been allowed inside so-called tender age shelters like this one that advocates say the facilities house crying toddlers. in all more than 2,300 kids have been separated from their parents since the zero-tolerance policy was announced last month. some housed in this tent city. according to an official with the department of health and human services, those tents cost $775 per person per night. almost three times the price to house them in more permanent shelters with their families. tonight in this shelter in texas, families are huddled together as their immigration cases are decided now hoping they'll at least stay together while they wait. a former congressman who toured another facility, the so-called tender age shelter, some children even toddlers have been separated from heir relatives. there is a huge amount of uncertainty about how those youngest children will be reunited with their family members. lester? >> thank you.
despite the executive order, there is a catch having to do with how long children can be held in the federal detention centers with their parents. jacob soboroff has been looking into that and joins us from texas tonight. jacob, good evening. >> reporter: lester, good evening to you. we do not know how long these families will be detained together. what we do know is children that were held alone in facilities like this will now be housed with their parents. historically the length of those family detentions could be up to 20 days long. we expect that to be challenged in court and when that happens those detentions could stretch on for months on end if not indefinitely pending the outcome of immigration proceedings. one other thing we don't know tonight is where those detentions will take place. more unanswered questions tonight, lester. >> thank you. the immigratcr> ashat battle pl there is also a flood emergency plaguing parts of soh xa the coast is inundated with water following rains breaking records in some places leaving people trapped. kerry sanders reports tonight from south texas.
>> reporter: more than a foot of rain triggering flash floods, submerging vast areas along interstate 2 from mccallum to mercedes, texas. >> we woke up it was around 3:00 in the morning and we saw outside and everything was flooding, everything. >> reporter: 85-year-old francisco ramirez, a long time resident says she's never seen it like this. >> just raining, raining. it can't keep on coming. i'm scared. >> reporter: you're in good hands now. thank you. overwhelmed first responders getting a helping hand from volunteers. these good samaritans taking this man who can't walk to high ground. in some cases the water's so deep military trucks had to back up to find a different route out. juanita gomez asleep as the floodwaters quietly began to rise.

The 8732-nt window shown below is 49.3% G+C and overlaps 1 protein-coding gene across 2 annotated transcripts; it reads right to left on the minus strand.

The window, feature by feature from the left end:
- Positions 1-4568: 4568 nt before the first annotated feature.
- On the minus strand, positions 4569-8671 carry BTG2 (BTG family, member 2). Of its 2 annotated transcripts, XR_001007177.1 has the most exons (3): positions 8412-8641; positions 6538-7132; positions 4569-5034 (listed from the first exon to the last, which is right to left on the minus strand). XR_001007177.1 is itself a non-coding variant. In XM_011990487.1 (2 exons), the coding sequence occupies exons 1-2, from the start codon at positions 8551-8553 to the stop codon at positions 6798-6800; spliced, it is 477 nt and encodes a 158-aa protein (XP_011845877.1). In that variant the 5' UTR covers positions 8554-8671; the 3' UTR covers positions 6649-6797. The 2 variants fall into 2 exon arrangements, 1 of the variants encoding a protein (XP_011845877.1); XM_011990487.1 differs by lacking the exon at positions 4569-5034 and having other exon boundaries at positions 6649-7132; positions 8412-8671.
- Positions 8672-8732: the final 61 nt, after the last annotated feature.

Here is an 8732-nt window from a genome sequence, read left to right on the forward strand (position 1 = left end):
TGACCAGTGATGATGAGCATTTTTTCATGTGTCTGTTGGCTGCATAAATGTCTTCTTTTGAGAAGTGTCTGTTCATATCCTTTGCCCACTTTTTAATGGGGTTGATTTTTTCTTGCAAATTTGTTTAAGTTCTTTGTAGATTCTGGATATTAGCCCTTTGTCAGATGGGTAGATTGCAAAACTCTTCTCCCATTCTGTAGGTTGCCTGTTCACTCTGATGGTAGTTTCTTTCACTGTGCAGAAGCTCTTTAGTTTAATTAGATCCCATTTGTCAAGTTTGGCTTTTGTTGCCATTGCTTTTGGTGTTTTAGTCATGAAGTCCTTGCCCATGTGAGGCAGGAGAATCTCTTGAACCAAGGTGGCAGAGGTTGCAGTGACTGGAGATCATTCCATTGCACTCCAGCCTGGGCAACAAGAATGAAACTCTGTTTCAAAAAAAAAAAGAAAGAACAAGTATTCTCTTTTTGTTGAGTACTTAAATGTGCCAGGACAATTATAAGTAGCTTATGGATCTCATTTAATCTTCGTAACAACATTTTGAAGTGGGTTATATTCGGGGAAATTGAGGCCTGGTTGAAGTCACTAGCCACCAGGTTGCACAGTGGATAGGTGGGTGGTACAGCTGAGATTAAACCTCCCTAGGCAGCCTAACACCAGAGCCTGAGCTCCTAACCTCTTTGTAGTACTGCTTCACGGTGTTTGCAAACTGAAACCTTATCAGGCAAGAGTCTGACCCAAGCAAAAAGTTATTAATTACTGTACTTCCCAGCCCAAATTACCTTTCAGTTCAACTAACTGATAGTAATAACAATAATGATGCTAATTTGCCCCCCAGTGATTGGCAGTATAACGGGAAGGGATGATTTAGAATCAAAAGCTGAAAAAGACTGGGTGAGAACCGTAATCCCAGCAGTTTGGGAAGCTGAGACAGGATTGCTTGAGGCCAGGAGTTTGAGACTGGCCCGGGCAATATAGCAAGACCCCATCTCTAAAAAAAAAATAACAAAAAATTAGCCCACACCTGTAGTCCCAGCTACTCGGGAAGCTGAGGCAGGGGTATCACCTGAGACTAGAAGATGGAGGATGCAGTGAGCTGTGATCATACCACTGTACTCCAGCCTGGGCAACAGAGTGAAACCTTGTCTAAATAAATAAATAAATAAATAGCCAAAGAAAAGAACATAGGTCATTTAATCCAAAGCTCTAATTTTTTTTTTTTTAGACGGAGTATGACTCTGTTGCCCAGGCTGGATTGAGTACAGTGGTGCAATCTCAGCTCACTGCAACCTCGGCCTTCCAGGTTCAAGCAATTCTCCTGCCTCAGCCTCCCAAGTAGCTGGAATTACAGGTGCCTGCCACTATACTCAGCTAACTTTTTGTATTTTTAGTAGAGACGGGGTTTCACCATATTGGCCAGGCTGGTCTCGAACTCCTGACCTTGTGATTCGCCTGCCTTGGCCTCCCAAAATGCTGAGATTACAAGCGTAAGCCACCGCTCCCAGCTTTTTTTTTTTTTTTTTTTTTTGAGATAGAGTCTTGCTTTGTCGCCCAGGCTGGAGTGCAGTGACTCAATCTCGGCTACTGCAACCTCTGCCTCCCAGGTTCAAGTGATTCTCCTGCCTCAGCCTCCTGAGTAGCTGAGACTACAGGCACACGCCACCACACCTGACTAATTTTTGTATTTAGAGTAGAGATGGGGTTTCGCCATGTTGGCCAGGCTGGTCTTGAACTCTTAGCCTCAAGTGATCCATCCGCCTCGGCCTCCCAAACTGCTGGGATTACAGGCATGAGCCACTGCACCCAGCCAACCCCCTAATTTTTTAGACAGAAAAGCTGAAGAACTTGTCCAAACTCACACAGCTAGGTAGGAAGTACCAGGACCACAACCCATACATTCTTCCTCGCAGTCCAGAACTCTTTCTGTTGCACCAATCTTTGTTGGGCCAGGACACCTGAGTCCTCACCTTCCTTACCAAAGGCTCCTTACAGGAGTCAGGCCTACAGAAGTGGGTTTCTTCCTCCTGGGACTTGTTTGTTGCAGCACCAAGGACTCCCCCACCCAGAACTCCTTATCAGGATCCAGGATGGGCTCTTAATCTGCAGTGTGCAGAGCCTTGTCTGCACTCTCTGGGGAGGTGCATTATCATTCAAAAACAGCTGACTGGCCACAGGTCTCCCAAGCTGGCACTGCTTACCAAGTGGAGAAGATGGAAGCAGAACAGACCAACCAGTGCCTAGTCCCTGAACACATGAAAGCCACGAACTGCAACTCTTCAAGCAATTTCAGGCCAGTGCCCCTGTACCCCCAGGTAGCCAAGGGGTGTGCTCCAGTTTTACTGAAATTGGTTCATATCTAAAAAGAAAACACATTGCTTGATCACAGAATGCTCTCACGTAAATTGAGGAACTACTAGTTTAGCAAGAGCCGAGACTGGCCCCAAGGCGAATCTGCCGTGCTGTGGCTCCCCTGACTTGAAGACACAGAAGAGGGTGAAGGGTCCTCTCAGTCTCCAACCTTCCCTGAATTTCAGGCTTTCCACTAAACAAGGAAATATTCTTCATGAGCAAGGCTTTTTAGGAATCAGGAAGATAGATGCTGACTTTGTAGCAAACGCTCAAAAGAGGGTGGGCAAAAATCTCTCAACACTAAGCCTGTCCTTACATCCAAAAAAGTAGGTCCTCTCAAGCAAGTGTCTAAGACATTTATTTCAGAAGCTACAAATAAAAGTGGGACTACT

>> when i woke up this morning at 8:00 i stepped in the water. >> reporter: right out of your bed into water? >> yeah, yeah. >> reporter: roads given out, creating sink holes. because of flood like this is so rare, most homeowners say they have no flood insurance. experts say the long-term drought and the sun baked soil compounded the impact of the flood. and this misery will likely continue. forecasters say the threat of more flash floods will continue through the night. lester? >> thank you. now to that cardinal accused. he was once the most powerful voices in the american catholic church. the former archbishop of washington, now the first u.s. cardinal suspended by the vatican after an allegation of sexual abuse on a minor. it's another sad turn in the sex abuse scandal that has plagued the church. we get more from nbc's ann thompson. >> the world is in crisis.